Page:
The true period of the book, however, is indicated by Mommsen (Provinces of Ii. E. ii. p. 199), although he does not come down beyond 69-79 A.d. The book, as he rightly finds, is "written demonstrably after Nero's fall, and when his return from the East was expected. . . . The foundation of the apocalypse is indisputably the destruction of the earthly Jerusalem, and the prospect thereby for the first time opened up of its future ideal restoration." On this view the loading ideas of the book and its situation are (a) the Imperial cultus advocated by the provincial authorities of the State, and (ft) the belief in Nero's reappearance,

which did not prevail to any wide extent earlier than 70, and sprang up to its luxuriant maturity in all likelihood (Suetonius, Nero, 67) some twenty years later than his death.1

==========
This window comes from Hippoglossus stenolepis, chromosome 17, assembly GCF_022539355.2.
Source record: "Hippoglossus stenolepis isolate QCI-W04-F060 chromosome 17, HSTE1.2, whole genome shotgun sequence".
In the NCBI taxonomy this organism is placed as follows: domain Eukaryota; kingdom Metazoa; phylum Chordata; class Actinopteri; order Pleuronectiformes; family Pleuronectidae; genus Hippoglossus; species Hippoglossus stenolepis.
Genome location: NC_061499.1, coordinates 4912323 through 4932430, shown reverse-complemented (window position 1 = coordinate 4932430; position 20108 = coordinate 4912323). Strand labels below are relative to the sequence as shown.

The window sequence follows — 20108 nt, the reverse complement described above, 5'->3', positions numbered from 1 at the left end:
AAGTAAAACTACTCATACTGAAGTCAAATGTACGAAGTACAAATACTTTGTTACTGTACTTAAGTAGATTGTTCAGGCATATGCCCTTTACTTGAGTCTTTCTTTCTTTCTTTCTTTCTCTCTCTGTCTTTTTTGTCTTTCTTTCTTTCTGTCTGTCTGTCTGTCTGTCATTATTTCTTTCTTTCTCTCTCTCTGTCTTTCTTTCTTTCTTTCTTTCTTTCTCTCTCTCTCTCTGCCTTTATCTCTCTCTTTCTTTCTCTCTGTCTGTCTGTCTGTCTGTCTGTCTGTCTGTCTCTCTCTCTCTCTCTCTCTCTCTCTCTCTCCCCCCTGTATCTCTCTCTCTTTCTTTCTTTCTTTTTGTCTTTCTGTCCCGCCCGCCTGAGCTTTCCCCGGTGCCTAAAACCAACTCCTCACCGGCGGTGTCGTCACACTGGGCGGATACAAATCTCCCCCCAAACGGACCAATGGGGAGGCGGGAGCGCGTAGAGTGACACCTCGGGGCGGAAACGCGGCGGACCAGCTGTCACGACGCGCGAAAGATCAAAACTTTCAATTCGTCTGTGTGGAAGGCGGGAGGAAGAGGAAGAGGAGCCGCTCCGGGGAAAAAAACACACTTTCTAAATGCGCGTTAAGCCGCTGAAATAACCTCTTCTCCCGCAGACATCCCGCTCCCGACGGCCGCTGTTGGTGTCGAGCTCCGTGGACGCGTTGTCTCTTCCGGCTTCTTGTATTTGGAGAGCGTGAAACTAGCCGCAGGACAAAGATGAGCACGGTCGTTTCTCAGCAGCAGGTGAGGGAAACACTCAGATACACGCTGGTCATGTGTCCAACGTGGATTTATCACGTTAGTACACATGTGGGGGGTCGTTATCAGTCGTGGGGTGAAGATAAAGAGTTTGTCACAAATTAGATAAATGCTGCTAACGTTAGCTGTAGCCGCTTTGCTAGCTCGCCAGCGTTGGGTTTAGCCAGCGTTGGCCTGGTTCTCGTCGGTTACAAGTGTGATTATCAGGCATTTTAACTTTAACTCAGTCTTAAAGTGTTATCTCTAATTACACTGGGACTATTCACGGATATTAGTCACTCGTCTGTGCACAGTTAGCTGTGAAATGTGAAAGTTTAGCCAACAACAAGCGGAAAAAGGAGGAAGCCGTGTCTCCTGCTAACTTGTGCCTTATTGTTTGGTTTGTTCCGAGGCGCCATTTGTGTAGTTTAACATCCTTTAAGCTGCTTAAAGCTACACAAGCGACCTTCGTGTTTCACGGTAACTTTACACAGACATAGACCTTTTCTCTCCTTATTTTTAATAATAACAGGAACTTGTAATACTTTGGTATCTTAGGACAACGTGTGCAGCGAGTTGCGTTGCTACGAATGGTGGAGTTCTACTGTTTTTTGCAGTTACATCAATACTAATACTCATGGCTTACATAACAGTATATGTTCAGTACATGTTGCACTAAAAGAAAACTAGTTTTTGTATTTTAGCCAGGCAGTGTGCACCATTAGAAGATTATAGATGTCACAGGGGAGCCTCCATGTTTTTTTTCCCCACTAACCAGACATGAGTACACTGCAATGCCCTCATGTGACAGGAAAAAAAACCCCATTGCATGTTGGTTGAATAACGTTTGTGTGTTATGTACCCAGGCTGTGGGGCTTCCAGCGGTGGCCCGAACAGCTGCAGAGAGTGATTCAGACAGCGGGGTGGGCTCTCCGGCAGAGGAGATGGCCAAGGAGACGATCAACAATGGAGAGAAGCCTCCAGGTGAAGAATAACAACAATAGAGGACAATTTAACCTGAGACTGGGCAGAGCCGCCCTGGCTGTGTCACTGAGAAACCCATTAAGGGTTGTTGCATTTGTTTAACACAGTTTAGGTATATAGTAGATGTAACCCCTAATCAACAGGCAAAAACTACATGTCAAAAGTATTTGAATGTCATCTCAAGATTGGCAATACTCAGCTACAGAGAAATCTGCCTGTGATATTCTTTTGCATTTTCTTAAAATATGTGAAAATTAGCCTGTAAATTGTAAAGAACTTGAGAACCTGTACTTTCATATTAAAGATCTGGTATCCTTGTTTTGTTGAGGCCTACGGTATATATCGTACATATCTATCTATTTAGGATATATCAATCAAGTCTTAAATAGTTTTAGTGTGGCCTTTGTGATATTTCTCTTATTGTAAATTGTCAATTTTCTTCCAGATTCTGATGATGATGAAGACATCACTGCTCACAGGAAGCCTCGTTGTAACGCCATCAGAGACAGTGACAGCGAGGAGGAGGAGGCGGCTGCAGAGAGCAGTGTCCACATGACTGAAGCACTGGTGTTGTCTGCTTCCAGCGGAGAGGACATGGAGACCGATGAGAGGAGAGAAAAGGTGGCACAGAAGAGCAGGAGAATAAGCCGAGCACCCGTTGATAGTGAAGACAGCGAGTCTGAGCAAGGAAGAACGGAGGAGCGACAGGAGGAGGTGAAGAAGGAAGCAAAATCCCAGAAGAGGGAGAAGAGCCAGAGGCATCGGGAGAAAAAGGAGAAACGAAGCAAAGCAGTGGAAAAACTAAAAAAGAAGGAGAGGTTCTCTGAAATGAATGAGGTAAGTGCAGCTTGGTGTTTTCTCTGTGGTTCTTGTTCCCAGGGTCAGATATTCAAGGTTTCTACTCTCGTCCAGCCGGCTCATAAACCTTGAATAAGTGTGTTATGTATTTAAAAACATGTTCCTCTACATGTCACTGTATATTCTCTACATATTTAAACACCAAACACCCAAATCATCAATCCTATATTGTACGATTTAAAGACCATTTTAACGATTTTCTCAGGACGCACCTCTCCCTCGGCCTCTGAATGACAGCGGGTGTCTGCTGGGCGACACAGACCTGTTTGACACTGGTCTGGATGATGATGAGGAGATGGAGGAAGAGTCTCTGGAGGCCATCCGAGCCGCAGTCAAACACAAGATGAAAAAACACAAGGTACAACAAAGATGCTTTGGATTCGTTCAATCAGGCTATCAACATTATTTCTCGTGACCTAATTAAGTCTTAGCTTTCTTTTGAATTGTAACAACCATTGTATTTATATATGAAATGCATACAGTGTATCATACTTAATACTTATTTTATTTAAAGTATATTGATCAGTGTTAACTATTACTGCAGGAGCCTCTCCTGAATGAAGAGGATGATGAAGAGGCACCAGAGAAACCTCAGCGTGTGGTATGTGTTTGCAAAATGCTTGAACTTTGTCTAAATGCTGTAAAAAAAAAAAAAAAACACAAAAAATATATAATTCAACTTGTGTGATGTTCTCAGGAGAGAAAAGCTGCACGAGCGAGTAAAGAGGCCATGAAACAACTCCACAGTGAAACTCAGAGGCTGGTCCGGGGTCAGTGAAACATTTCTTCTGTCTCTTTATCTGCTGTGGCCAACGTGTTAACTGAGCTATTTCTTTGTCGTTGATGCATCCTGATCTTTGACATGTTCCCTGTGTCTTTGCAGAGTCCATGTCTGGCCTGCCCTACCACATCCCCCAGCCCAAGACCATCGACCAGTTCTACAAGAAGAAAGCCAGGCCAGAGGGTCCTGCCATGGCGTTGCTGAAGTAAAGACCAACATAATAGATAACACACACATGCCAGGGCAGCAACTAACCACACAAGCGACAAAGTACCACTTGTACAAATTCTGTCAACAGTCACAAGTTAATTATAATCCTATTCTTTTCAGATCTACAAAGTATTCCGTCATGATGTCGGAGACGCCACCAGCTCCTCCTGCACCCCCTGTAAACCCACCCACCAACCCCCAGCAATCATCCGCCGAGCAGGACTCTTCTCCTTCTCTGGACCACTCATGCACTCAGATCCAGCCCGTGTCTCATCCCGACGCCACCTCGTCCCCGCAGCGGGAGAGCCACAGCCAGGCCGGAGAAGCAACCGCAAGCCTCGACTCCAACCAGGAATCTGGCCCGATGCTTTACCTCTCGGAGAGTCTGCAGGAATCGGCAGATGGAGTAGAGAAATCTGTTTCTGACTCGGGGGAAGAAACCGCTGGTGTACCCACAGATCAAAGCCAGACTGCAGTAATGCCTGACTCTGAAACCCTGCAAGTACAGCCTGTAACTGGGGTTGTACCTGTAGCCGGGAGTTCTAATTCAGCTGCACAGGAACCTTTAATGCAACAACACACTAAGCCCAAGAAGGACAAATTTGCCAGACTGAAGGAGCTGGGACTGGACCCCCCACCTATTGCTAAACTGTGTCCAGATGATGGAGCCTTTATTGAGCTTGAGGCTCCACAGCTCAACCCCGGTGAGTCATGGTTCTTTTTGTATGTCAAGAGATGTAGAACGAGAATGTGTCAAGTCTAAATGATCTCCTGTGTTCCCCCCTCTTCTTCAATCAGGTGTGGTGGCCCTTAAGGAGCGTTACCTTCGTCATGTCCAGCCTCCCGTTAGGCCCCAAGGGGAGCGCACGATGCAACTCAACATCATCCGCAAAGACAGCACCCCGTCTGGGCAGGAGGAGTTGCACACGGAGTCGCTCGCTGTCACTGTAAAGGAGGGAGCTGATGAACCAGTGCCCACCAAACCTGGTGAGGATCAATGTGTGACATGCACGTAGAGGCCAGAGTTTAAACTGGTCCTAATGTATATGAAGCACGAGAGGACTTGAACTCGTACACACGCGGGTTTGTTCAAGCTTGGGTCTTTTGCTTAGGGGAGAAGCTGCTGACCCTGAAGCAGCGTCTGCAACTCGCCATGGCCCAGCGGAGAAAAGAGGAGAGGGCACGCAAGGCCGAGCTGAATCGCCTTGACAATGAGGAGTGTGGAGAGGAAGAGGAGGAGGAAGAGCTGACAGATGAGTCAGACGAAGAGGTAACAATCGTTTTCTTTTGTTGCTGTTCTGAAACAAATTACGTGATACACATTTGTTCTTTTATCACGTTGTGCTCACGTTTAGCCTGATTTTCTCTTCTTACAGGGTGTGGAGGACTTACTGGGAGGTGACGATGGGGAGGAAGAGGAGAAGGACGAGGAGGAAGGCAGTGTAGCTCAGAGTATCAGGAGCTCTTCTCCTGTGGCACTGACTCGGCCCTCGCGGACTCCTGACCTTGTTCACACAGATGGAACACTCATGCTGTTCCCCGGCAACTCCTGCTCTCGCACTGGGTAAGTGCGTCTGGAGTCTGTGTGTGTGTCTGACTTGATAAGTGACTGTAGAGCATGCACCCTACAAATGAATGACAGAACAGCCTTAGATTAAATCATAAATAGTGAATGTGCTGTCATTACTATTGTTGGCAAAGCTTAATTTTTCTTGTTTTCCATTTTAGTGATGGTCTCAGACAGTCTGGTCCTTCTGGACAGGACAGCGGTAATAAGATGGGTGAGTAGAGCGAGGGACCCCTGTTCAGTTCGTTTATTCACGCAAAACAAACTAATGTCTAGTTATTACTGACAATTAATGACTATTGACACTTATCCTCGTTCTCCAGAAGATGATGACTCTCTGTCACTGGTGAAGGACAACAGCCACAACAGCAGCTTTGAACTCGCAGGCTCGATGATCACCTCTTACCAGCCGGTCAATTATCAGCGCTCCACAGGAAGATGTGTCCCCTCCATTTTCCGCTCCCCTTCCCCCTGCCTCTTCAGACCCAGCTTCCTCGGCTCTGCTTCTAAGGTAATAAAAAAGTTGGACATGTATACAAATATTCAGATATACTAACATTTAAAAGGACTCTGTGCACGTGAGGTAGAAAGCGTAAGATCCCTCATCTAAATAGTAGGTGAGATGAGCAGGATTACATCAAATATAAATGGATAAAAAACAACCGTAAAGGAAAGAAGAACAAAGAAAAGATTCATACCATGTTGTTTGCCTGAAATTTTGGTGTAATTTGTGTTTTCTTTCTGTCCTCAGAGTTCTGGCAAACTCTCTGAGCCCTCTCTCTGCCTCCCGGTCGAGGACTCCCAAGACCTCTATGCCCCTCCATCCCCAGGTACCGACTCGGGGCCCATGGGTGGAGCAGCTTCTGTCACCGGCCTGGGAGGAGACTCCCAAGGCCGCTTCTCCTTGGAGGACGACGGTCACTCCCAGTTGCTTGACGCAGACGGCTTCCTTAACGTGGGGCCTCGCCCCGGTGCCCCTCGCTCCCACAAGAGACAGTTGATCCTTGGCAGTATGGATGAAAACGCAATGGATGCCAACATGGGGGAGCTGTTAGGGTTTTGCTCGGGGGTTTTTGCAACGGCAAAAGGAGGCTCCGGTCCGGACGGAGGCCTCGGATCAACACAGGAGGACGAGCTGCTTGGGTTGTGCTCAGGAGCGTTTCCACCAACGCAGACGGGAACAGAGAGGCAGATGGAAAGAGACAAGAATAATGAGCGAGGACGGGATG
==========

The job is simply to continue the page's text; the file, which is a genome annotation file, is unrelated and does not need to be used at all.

Hence, as the Neronic reference of the "beast "-pictures does not absolutely require the composition of the book c. 70 A.d., and as other elements—mainly though not decisively that of the Imperial cultus, which had grown like a fungus beside the earlier local cults (Ac 1927)— urge a considerably later date, modern criticism has heartily adopted the traditional date (cp. e.g. especially the remark in Euseb. HE, v. 8. 6 [Iren. Adv. Haer. v. 30, 3]: oiiSc yap wpo Jtoxxog xpovov capaBij, aXXa <Tx*8bv Ctti Ttjs Tiptrepas yiveas, npos T(3 reXci rijs &op.criavov apx*js), i-Cc. 95 A.d. Under Domitian, tradition unmistakably fixed the banishment of John; his retirement, voluntary or compulsory, was due very probably to the acute persecution varying from death to exile,8 which seems to have attended the enforcement of the Imperial cultus, especially in the Asiatic provinces (Rushforth, Latin Inscriptions, pp. 47, 48). Then it was that Christians were persecuted on definitely religious grounds (1315 149 204); and not only, as in Nero's day, was the persecution active in the capital, but also throughout the provinces (Neumann, Der B&m* Stoat und die allgemeine Kirche bis aujf Diocletian, 1890, I. pp. 9, 11, 15). The situation and prospects of Christianity during the later period of Domitian's reign ("quum jam semianimum laceraret Flavius orbem ultimus et calvo serviret Roma Neroni") are the subject of the apocalypse. It reflects the music of humanity, sad but not still, within Christendom, during the earlier stages of that settled and serious policy adopted by Rome towards those who, like the Christians, were indisposed to worship the Emperor as Deus ac Dominus noster, and thus incurred the charge of high treason. The full-blown procedure {Cognitiones de Christianis) which prevailed under Trajan (Plin. Ep. 1098) was little in advance of what must have been experienced during Domitian's reign (Neumann, pp. 13-15). Traces of this age,3 with its hues of earthquake and eclipse, its current agony and bitterness, are obvious in Apoc 2-3, where the figurative language discloses not merely, as in Hebrews, a considerable retrospect and partial decline, but a persecution (l8 310), general and varying in severity.* Most editors and critics therefore find them